Turning your board game into an app is a significant next step for your board game. A mobile app-based board game is a great way to introduce new players and give current players a new way to experience your board game! Apps are versatile.
It's important to note that developing an app takes a long time and will require patience, but you probably have that skill if you have taken the time to create your own board game. In this seven-part board game series, it takes seven hours for an experienced game designer. There are a lot of technical elements to creating an app, but it is very doable! Board games are more fun when you can touch them and play with close friends, but there are advantages to an app version of your board game.
It will undoubtedly help to have coding experience or knowledge of mobile app development.
Benefits of a Virtual Version
An app version of a board game offers many features that a physical version cannot. Adding a computer simulation allows you to play the game anytime you want, no friends needed! You can also take the board game with you wherever you want, ending the need for flat surface, board set up, and the worry of losing pieces as you travel. App-based board games are also great ways to test new rules, figure out balancing, and run simulations to enhance your board game.
Keep It Simple
If this is your first foray to create an app or translate your board game to an app, try to keep elements as simple as possible. You could spend hours upon hours creating the perfect dice rolling animation when a simple random number generator will do the same work in a fraction of the time. The process can be as straightforward or as complicated as you'd prefer. Picking the aspects, you desire before starting can help you focus energy into essential areas.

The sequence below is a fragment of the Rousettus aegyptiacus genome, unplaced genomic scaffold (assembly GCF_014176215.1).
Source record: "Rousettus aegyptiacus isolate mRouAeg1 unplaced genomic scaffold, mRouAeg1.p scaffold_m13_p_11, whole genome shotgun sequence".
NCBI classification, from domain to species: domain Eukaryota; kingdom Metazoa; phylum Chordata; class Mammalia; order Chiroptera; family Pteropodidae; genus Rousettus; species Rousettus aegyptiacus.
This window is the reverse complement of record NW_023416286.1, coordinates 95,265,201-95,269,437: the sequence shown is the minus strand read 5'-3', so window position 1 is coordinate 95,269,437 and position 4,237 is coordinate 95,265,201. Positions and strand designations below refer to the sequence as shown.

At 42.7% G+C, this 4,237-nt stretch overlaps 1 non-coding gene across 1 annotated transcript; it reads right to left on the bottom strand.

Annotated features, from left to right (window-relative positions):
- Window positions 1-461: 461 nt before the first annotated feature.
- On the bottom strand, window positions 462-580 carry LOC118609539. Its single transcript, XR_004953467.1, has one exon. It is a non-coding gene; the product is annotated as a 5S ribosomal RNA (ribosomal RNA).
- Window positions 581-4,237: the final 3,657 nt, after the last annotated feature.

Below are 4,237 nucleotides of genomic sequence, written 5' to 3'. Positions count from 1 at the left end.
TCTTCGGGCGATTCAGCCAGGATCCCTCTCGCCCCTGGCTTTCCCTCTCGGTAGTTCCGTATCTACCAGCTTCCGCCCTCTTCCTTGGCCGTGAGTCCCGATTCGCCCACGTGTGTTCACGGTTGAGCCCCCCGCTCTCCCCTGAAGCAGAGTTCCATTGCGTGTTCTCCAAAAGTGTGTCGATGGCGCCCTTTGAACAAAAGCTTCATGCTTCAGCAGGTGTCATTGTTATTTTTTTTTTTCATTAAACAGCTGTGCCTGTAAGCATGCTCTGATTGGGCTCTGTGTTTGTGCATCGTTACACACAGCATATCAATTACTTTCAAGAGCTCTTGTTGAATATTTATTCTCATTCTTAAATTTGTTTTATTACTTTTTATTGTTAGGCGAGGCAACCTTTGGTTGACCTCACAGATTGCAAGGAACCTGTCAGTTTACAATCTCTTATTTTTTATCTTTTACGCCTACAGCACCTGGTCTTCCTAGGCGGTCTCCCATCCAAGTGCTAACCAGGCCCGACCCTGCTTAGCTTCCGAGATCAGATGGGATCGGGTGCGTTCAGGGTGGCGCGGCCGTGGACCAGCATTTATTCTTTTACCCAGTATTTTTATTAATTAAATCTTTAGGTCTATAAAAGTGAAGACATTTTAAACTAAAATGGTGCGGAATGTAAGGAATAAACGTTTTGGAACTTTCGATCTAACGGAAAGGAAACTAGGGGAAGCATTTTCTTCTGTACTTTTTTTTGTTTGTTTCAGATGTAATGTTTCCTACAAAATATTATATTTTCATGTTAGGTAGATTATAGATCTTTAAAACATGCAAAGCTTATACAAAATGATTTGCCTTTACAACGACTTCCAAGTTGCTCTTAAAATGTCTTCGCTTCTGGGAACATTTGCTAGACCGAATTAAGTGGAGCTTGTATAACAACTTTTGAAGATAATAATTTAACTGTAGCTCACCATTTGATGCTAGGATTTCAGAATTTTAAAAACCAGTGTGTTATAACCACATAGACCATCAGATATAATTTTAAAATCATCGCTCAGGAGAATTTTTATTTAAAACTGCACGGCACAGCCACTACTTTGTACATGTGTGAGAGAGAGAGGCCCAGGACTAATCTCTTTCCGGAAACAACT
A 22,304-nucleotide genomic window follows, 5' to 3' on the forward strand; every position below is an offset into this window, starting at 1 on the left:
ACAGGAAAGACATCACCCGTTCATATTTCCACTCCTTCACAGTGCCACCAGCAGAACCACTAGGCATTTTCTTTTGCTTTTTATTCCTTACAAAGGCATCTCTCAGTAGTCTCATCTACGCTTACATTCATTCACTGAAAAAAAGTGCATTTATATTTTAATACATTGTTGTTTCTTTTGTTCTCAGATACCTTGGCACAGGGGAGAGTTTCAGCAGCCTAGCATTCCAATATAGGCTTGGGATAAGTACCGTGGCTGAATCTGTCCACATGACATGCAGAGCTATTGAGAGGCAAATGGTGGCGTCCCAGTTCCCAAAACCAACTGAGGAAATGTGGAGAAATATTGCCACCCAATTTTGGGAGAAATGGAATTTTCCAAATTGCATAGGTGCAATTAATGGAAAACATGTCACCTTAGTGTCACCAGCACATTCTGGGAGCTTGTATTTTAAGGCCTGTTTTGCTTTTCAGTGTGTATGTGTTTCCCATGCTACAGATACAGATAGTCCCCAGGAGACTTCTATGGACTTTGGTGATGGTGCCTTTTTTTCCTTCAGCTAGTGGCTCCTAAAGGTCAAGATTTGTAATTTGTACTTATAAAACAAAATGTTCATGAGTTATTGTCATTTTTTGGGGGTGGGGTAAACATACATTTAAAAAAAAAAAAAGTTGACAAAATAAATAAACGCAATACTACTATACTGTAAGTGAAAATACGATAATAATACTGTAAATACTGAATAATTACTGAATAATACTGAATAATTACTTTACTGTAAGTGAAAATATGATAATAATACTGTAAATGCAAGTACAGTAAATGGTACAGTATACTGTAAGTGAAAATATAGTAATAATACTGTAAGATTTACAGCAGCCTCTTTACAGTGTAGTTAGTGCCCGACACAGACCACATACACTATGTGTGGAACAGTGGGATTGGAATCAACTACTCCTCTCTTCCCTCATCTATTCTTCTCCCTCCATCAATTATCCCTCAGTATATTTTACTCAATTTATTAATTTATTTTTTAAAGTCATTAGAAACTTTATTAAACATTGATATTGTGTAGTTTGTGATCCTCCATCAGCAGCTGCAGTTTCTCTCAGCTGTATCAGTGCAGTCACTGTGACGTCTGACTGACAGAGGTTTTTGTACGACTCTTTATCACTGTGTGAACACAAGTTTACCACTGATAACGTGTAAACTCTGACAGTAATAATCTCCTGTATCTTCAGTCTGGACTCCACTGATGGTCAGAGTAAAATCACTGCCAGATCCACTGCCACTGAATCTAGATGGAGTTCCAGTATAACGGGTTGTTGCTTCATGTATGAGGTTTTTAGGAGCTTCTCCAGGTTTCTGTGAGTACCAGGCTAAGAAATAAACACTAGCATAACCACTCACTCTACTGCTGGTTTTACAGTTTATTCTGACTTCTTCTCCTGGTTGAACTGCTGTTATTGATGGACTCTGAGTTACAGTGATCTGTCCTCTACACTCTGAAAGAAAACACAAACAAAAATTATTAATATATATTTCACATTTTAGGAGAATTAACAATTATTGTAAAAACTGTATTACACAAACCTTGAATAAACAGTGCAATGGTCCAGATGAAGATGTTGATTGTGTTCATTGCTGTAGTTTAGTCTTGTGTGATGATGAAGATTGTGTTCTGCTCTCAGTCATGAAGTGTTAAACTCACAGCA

Replicate Physical Aspects of Your Game
The first thing you need to do is import the look of your game. You want to create the same feel of your board game or create added visuals not possible with physical elements. You will also have to define the separate spaces of your board. You can design your game to 2D or 3D depending on the desired aesthetic. A token will undoubtedly be easier to recreate than a minifigure, but you can learn the skills to make professional-looking games at a top web design bootcamp. You don't need to be a digital artist to create a functioning game, but it will help create a beautiful looking game.